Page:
For example, mobile device 102 may be able to send and receive e-mail messages via an e-mail server (not shown). If, for example, the Secure Multipurpose Internet Mail Extensions (S/MIME) protocol is used, e-mail messages received at mobile device 102 are encrypted using a symmetric algorithm with a random session key generated by the sender of the e-mail message. The e-mail message also includes the session key, encrypted using the public key of the recipient. Upon receipt of an encrypted e-mail message, mobile device 102 may extract the encrypted session key and send it to smart card reader 104 via communication link 106. Smart card reader 104 may send the encrypted session key to smart card 108, and the decryption engine of smart card 108 may decrypt the encrypted session key using the recipient's private decryption key, which is stored in smart card 108. Smart card reader 104 may retrieve the decrypted session key from smart card 108 and forward it to mobile device 102 via communication link 106 so that mobile device 102 can decrypt the received e-mail message. The smart card 108 may prevent unauthorized use of the recipient's private decryption key by requiring that a password or personal identification number (PIN) be supplied before allowing the decryption operation to proceed.

Similarly, to add a digital signature to an e-mail message being sent by mobile device 102, mobile device 102 may send a hash of the contents of the e-mail message to smart card reader 104 over communication link 106. Smart card reader 104 may pass the hash to smart card 108, which may produce a digital signature from the hash and the sender's private signing key, which is stored in smart card 108. Smart card 108 may then pass the digital signature to smart card reader 104, which may forward it to mobile device 102 via communication link 106 so that mobile device 102 can transmit it along with the e-mail message to the e-mail server. Again, smart card 108 may prevent unauthorized use of the recipient's private signing key by requiring that a password or PIN be supplied before allowing the signing operation to proceed.

The unencrypted session key should be sent securely over communication link 106 from smart card reader 104 to mobile device 102 to prevent a third party from retrieving the session key from communication link 106. Similarly, the hash to be signed should be sent authentically over communication link 106 from smart card reader 104 to mobile device 102 to prevent a third party from modifying the hash and thereby causing smart card 108 to produce a signature using a hash different from the hash of the intended message. Smart card reader 104 and mobile device 102 may each store a common, symmetric key and use a symmetric algorithm to secure communications over communication link 106. Alternatively, smart card reader 104 and mobile device 102 may store their own private keys and each other's public keys, and use an asymmetric algorithm combined with a symmetric algorithm to secure communications over communication link 106.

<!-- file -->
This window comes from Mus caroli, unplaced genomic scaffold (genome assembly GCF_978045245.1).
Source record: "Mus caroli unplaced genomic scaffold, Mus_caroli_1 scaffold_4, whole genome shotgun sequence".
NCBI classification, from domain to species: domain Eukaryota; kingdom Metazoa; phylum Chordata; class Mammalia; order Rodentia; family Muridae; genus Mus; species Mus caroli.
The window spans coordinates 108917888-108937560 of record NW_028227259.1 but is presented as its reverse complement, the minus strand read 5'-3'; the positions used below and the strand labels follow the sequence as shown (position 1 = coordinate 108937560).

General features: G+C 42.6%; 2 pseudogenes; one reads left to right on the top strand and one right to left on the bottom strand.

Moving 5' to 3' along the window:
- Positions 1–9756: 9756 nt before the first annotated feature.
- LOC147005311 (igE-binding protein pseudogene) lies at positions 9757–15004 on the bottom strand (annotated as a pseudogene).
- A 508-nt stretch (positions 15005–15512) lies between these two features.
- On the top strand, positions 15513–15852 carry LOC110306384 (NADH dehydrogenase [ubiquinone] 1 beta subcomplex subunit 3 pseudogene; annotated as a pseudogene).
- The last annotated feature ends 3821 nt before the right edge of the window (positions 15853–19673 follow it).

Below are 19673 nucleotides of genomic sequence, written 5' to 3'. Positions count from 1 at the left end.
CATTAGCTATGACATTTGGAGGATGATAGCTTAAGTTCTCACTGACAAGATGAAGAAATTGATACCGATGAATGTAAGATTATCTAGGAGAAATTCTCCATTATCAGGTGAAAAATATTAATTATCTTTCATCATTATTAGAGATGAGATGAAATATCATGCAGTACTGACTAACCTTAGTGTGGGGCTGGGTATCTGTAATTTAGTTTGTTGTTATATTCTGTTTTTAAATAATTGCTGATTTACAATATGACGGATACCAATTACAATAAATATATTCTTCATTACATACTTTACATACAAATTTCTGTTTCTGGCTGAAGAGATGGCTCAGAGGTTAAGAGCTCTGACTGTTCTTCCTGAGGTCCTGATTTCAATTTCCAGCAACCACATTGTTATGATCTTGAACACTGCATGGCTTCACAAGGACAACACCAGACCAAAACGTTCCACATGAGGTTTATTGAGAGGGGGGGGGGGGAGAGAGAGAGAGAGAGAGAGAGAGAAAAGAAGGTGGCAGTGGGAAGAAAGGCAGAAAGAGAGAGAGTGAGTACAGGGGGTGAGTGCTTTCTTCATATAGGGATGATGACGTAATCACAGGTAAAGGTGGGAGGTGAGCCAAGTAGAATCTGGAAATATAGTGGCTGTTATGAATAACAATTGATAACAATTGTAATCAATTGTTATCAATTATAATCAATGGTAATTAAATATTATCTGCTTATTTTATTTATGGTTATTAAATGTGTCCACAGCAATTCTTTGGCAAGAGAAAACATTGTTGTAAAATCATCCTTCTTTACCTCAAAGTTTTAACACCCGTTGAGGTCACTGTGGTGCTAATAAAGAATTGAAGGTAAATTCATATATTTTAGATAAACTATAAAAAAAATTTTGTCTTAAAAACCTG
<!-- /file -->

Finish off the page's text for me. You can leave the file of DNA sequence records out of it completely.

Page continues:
In order to establish the symmetric key used to secure communications over communication link 106, mobile device 102 and smart card reader 104 may use the following method, as illustrated in the flowchart of FIG. 2, to which reference is additionally made.

At 202, a link between mobile device 102 and smart card reader 104 is established. This link may be, for example, wireless communication link 106.

At 204, a short secret S is established locally at mobile device 102 and smart card reader 104. Any method to establish the short secret S securely and authentically is suitable. By “locally”, it is meant that the establishment of this secret does not require any involvement or intervention by an Information Technology (IT) administrator. Moreover, since the user of mobile device 102 and smart card reader 104 will perform the method of FIG. 2 on an as-needed basis, the establishment of the secret ought to be a simple procedure. An exemplary method to establish the short secret S using a display 110 is described hereinbelow with respect to FIG. 3.